From airplane patterns, to music rhythms, roads and various trackable human habits, online data is used to explore new frontiers in digital arts. The resulting images, figures or pieces are not just condensed information; it’s art. Data is the digital equivalent of a painter’s brush and canvas. Today, data driven art is an ever-growing field, yet there is no doubt that we have barely scratched the surface of what is possible.
Digital art is a term and practice that has been around since late 1950’s and early 1960’s. Early experiments with computer art came around 1965. German artist/mathematician, Frieder Nake created a computer algorithm, enabling the machine to draw a series of shapes to make artwork. The resulting computer-generated drawings were considered to be the earliest examples of digital art. Later on, in 1967, Kenneth Knowlton and Leon Harmon created one of the first truly digital works of art. They took a photograph of a nude woman and changed it into a picture composed of computer pixels, titled Computer Nud.
Yet, not many museums and galleries have focused on digital arts as a serious subject matter until the last 10 years, during which it has really started to change. As technological advances and the resulting digital innovations have started to expand and spread to many areas of our daily lives, the art industry too has decided to consider digital art increasingly seriously. In the wake of this era of digital art, now what exactly is digital art? Should we really pay attention to it?
Digital art is just art made in a digital age, claims the artist working in the field. Looking at their work, it is easy to describe the digital artists. Digital artists on the other hand, are not willing to be perceived any different than artists using conventional means and mediums. They see the distinction in their tools of making arts, within the very context of contemporary art. Digital artists have contemplated, whether they can manage to metaphorically draw, using data as their material. Digital art as we know it today, can be summarized as artists trying to draw with endless data forms and sequences.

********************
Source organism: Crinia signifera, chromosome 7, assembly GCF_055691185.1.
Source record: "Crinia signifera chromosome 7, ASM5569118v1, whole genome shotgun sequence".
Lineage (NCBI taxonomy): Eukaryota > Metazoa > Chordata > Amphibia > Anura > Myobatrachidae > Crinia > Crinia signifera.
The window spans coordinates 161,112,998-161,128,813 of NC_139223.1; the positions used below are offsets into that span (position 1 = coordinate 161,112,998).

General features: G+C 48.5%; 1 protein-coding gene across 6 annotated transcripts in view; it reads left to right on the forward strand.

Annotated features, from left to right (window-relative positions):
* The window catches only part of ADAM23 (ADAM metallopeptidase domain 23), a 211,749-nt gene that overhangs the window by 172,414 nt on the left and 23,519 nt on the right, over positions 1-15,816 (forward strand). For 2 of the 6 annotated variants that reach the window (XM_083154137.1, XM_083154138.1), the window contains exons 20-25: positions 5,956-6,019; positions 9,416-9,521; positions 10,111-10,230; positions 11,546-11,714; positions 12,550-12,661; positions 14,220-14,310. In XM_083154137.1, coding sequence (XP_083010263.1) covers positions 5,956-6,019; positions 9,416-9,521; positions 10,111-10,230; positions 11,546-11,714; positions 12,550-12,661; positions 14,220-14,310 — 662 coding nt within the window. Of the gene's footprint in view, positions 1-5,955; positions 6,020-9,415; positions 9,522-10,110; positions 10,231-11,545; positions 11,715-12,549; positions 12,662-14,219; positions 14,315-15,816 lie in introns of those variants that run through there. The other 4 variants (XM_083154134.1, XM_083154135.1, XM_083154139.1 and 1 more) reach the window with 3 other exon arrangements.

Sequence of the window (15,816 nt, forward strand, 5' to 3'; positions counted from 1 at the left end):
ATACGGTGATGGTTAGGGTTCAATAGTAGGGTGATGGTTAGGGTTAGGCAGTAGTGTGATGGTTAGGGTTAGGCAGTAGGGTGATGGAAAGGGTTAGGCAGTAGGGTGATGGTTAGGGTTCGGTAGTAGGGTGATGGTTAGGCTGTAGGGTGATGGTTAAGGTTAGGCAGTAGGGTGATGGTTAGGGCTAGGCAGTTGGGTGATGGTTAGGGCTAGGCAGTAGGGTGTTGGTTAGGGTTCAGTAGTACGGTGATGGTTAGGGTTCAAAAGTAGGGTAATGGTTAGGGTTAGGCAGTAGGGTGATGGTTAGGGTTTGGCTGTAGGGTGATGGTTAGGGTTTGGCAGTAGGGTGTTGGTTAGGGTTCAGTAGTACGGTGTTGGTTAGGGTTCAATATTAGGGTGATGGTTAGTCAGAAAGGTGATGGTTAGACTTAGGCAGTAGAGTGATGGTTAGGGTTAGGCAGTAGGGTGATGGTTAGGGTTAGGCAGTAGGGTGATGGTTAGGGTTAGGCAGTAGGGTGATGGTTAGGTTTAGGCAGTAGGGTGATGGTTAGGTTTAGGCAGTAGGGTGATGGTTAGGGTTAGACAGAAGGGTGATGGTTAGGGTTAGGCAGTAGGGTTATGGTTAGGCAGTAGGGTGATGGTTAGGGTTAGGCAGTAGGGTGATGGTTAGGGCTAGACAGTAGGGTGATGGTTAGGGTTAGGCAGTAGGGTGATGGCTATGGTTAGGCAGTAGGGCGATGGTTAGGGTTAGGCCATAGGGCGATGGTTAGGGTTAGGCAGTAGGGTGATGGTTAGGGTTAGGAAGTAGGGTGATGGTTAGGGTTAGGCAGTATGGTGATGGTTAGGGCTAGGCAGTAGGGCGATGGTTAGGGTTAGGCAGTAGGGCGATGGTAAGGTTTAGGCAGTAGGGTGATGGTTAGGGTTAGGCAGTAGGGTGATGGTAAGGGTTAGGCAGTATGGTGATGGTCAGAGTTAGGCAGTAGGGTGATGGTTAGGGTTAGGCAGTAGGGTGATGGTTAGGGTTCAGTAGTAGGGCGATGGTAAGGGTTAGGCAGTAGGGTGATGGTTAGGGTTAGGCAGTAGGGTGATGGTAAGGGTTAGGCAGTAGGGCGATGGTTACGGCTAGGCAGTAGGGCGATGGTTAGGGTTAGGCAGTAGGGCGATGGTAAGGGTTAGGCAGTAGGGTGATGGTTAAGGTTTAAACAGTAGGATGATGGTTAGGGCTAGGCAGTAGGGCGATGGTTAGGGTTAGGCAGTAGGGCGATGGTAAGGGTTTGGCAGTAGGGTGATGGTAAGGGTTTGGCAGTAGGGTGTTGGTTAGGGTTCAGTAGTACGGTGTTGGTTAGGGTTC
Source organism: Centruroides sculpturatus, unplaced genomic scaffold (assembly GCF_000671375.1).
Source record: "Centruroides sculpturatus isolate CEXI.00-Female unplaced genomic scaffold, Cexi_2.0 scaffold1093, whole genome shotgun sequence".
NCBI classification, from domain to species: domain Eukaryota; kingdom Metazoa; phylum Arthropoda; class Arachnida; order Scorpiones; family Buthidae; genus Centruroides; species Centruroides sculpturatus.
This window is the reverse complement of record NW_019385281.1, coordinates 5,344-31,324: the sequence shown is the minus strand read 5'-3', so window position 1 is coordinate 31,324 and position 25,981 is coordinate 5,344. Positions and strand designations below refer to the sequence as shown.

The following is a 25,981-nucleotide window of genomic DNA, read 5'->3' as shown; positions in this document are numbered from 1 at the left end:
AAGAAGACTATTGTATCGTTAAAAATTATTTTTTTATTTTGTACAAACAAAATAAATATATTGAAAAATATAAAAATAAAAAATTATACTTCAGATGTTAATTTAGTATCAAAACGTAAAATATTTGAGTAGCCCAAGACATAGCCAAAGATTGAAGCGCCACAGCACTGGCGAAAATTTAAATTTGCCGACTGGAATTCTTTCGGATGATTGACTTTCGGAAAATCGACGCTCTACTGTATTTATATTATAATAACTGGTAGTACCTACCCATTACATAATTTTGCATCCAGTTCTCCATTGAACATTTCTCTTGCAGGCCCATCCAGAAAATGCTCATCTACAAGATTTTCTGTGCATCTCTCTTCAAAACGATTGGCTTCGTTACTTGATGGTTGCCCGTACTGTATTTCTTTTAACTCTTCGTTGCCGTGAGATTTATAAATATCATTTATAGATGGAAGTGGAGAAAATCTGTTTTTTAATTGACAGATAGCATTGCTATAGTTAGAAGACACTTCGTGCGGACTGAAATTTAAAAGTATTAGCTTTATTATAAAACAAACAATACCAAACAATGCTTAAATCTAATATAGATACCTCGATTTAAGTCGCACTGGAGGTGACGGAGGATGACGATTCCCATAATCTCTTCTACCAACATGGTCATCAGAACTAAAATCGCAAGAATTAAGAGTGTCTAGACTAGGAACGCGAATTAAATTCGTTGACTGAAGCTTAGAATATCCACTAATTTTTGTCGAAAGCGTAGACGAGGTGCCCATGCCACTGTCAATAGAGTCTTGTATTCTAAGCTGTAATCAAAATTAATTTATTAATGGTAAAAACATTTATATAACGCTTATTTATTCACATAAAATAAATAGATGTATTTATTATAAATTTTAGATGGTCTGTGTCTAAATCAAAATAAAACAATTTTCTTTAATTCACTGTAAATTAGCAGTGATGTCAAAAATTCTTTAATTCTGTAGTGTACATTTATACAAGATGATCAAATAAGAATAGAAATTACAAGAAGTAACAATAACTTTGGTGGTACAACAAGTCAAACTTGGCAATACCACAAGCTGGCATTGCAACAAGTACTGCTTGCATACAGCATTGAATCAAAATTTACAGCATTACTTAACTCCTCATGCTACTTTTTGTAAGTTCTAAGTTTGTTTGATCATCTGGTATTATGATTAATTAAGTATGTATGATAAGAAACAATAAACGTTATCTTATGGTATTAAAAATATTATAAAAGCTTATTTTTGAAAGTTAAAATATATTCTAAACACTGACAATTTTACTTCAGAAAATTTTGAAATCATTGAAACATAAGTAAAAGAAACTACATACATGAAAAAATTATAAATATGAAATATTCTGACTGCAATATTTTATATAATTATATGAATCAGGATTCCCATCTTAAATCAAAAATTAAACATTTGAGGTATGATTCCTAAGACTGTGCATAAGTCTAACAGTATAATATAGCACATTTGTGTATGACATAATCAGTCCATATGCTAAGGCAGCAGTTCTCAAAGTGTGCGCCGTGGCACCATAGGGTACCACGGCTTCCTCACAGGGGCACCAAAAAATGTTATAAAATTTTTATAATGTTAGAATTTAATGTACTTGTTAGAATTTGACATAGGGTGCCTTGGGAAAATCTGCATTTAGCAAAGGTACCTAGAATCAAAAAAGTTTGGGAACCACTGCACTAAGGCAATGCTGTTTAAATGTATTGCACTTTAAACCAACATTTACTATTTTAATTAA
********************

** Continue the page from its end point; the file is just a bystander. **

Now with digital art, materiality of data and how it can be implemented and transformed into new forms, into art, as well as how it should be interpreted are the matters that occupy the minds of the artists. Many artists use the raw data produced by our societies as their material for art and they seek innovative means of displaying it into an art work. By doing so, art grows away from romantism and approaches to the artistic act of criticism in the digital age we live in.
Data analysis and visualization have become indispensable tools in science and business, but in the hands of a new generation of digital artists, data is undergoing a metamorphosis – from a unit of information into a fascinating, beautiful, and expressive medium, Aaron Koblin, the head of Google’s Data Arts team, explains.
In this respect, technology and technological advances are the key. Complex sensors allow us to collect more data than ever before, while faster computers make it much easier to process, and new software give artists endless options to create their work. Projects that were thought to be impossible not many years ago, are now being realized and on top of that, those projects can be viewed in world-renowned galleries. However, with the abundance of data and exponentially growing technologies, beyond data visualization, new types of creativity in digital arts, using machine learning and artificial intelligence are still waiting to be uncovered.
Art as a Way to Interpret Data
Artists engage with data as both a subject and a medium for their artistic expression. It is believed that data can only be understood in its social, cultural, and economic context and that only then it can constitute a toolkit to the problems of the world via art. To this end, researches, creative experimentations and radical conceptual frameworks must be carried out to interpret today’s information landscape through art and design. As information technology reshapes the world we know, data’s many crucial roles, offering analytical, critical and creative perspectives on the rapidly evolving state of data arts must be examined. The Center for Data Arts at The New School (CDA) approach data representation under four categories, providing a simple, yet broad picture indicating the endless layers of digital arts: 
- Qualitative Data:how can we use qualitative data to visualize connections, relationships, and dynamics within a given system?
- Human-Centric, Data-Driven Interface Design: what would a taxonomy of the methods for communicating data look like?
- Data Realities: how can we make use of VR, AR and other emerging technologies to experience data in multidimensional space?
- Multimodal Data Representation: can sound, motion, light, haptic feedback, and physical simulations enhance human experience and understanding of data?
In an age of data abundance and advancement of technologies, digital art needs to expand to be an aid to understand and interpret the social, cultural, and economic aspects of the transformation we go through, and realize its role to shape our society, as I have mentioned in my previous article. The need to preserve the critical approach, while interpreting the world around us via art, and exploit art’s power to impact and transform may reach to new dimensions by the help of digital arts and artists.